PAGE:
- Michael Rothstein, ESPN Staff Writer
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Larry Warford couldn’t help much of anything a month ago. If anything, the entire preseason felt like the same anticipation he had four years earlier.
Then a college freshman at Kentucky, he prepared to be a reserve guard for the Wildcats. Nerves raised then.
While Lions head coach Jim Schwartz won’t name his starters on the right side of the offensive line, it appears Warford could claim the spot at right guard. He would become one of three new full-time starters on the front and the youngest as well.
“Preseason I had really bad jitters and I’m like, ‘Oh man, this is crazy,’ “ Warford said. “I didn’t think I would be as nervous as I am right now.
“I’m always nervous for a game, no matter when it is. But I’m a little on edge right now. Just a little bit.”
The edge is understandable. Despite playing an ample number of snaps this preseason, the rookie has never faced a professional team with a game plan specifically designed for Detroit. He’ll also be facing a front led by defensive end Jared Allen, one of the NFL’s top pass-rushers. The unit tied for fifth in the NFL in sacks, with 44, and had three players in the top 30 in the league in the stat.
Warford balances the nerves by knowing he's playing next to experienced center Dominic Raiola and the other new starter on the right side, tackle Jason Fox. Fox is a fourth-year pro who replaced right tackle Gosder Cherilus. They have constantly answered questions for Warford, who learned quickly going against Ndamukong Suh, how much different the SEC was from the NFL.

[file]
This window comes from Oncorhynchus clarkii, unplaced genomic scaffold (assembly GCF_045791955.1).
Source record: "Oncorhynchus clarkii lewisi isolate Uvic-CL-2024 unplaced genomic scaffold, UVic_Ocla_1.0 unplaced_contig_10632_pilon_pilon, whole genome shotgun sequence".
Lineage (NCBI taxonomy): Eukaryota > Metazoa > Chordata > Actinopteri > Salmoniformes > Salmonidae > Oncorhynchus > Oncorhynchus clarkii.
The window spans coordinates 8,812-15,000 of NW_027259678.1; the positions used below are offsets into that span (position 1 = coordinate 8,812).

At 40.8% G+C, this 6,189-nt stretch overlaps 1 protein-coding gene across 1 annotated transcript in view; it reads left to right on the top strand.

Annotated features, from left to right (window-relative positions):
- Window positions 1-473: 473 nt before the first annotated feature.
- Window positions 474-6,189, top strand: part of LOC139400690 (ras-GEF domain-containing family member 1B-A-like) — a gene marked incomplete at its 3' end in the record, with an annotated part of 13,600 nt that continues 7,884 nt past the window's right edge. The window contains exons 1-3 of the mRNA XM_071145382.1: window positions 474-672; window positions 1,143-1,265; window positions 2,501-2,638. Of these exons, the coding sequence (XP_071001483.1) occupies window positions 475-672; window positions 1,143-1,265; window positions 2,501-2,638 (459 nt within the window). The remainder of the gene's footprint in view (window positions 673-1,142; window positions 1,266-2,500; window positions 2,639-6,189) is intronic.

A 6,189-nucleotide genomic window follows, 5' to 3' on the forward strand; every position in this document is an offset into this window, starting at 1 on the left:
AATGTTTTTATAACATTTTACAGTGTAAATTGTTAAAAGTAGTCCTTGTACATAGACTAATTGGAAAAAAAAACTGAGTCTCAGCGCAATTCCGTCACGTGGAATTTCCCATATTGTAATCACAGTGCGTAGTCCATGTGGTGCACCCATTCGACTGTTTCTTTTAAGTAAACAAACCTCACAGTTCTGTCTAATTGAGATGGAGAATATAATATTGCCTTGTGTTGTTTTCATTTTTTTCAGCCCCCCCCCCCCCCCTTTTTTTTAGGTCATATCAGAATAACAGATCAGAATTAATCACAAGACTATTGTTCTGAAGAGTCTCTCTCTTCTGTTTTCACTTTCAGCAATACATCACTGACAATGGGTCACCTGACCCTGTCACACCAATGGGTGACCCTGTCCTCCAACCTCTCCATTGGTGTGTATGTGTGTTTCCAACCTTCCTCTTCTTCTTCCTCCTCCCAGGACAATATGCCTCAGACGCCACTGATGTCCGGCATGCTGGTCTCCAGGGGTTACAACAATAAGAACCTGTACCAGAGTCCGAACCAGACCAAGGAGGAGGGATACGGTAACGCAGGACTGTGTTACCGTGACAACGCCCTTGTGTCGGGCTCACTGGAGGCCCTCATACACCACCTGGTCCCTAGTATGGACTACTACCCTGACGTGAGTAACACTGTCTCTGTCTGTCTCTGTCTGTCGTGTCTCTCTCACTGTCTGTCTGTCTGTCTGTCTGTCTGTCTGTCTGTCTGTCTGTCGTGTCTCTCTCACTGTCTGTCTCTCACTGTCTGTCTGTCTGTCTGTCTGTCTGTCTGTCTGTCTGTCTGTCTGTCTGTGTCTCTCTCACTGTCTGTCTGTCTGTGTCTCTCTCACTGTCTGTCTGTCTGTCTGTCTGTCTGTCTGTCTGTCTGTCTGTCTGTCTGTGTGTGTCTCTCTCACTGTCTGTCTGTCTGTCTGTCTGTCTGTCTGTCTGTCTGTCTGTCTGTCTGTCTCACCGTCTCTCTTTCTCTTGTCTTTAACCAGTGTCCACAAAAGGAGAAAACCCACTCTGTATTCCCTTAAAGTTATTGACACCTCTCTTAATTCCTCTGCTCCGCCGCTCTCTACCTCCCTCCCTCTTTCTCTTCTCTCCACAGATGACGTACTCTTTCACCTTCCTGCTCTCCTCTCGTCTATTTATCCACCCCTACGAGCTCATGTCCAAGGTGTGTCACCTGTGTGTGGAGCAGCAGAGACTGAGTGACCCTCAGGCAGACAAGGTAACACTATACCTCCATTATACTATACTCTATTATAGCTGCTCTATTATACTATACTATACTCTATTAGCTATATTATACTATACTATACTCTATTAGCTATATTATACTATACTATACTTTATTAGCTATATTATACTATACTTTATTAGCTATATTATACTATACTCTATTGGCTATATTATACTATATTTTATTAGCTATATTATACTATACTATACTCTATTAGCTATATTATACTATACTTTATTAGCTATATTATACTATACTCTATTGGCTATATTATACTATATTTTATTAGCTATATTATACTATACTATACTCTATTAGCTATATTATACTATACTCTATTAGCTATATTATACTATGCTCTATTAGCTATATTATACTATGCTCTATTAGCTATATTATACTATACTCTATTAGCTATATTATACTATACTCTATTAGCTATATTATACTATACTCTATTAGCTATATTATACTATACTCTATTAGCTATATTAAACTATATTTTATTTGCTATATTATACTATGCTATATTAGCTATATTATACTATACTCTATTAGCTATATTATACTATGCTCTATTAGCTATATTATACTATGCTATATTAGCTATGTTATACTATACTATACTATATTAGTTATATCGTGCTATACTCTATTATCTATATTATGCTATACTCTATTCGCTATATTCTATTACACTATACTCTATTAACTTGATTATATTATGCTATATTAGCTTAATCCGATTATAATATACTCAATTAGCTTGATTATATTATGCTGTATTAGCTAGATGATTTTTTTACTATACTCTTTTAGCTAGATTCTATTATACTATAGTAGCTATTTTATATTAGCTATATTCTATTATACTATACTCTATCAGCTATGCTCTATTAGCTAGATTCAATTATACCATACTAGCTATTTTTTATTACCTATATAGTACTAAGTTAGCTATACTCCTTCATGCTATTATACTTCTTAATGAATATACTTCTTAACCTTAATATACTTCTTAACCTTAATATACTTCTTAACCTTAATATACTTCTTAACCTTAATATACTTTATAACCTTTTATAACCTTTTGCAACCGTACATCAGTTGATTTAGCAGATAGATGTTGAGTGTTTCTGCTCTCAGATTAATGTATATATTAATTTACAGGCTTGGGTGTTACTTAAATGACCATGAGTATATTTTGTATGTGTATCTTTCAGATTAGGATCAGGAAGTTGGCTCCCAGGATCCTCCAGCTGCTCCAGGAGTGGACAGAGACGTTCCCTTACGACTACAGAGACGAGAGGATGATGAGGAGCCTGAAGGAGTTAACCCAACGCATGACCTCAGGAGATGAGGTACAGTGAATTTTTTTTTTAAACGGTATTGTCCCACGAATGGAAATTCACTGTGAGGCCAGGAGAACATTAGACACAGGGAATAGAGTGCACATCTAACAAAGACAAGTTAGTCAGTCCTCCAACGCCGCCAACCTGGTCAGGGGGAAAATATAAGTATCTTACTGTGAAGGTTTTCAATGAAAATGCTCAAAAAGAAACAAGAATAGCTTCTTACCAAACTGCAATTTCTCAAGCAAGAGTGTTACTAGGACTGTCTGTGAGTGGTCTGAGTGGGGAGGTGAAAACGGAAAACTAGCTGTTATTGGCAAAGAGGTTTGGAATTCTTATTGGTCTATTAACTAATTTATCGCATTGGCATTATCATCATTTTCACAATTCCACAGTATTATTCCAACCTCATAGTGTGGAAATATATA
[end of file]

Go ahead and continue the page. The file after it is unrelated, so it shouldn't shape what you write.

“[Raiola’s] been here forever. If I have any questions or anything, I mean, even Rob [Sims] or Jason or Riley [Reiff], next to those guys I feel great,” Warford said. “They know everything.”
They also understand the difficulties of facing Allen and the Minnesota front. But they feel comfortable with what they have, even if the experience among the starters on the line beyond Sims and Raiola is limited at best.
“I don’t worry,” Raiola said. “Whoever we put out there, it’s kind of like business as usual. There’s no crush, no handicap put on it. Don’t have to baby anybody into those spots.
“They are ready to go. That right side is ready to go.”
The left side is where Reiff, making just his second start at the position, will face Allen, who has had double-digit sacks the past six seasons for Minnesota. The veteran, remembered his first few seasons and what going against Willie Roaf in practice and top tackles in games did for his stature and confidence. Have success against them and he would prove himself.
“Young guys are trying to make a name in this league, too,” Allen said. “How else do you make a name other than beating established players. I remember when I was young and got to go against Orlando Pace.
“I was licking my chops. I was young and I was excited. I expect him to come out full piss and vinegar and grit and ready to rock and roll.”
For Detroit, how Reiff and the rest of the young offensive line handles Minnesota will be critical for how the Lions’ backs and receivers are able to make plays.
Of those young guys, some have bided their time like Fox. Others, like Warford, have no idea what to expect. And then there’s Reiff, who has just enough experience to know what’s coming.
“That’s a very important matchup in this game,” Schwartz said. “Jared Allen is a guy who makes a bunch of sacks, turns the ball over a lot, could force you into holding penalties and stuff.
“Riley, or whoever is lined up against Jared Allen, is going to have to play their very best.”
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